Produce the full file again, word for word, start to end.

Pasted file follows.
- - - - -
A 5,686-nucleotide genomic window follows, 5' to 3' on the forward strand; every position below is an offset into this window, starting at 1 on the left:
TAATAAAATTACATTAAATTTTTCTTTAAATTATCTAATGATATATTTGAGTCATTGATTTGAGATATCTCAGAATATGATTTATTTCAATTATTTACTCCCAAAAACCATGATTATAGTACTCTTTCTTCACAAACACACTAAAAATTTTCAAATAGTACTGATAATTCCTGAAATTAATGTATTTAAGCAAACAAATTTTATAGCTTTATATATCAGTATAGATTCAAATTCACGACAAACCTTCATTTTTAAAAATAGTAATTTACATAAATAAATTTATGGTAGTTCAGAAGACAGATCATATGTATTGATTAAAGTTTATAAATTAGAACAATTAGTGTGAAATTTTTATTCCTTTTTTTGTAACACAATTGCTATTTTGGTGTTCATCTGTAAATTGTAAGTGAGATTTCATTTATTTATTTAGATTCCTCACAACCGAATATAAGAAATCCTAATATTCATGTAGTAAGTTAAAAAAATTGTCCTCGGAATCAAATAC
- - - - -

A 5,686-nucleotide genomic window follows, 5' to 3' on the forward strand; every position below is an offset into this window, starting at 1 on the left:
TAATAAAATTACATTAAATTTTTCTTTAAATTATCTAATGATATATTTGAGTCATTGATTTGAGATATCTCAGAATATGATTTATTTCAATTATTTACTCCCAAAAACCATGATTATAGTACTCTTTCTTCACAAACACACTAAAAATTTTCAAATAGTACTGATAATTCCTGAAATTAATGTATTTAAGCAAACAAATTTTATAGCTTTATATATCAGTATAGATTCAAATTCACGACAAACCTTCATTTTTAAAAATAGTAATTTACATAAATAAATTTATGGTAGTTCAGAAGACAGATCATATGTATTGATTAAAGTTTATAAATTAGAACAATTAGTGTGAAATTTTTATTCCTTTTTTTGTAACACAATTGCTATTTTGGTGTTCATCTGTAAATTGTAAGTGAGATTTCATTTATTTATTTAGATTCCTCACAACCGAATATAAGAAATCCTAATATTCATGTAGTAAGTTAAAAAAATTGTCCTCGGAATCAAATAC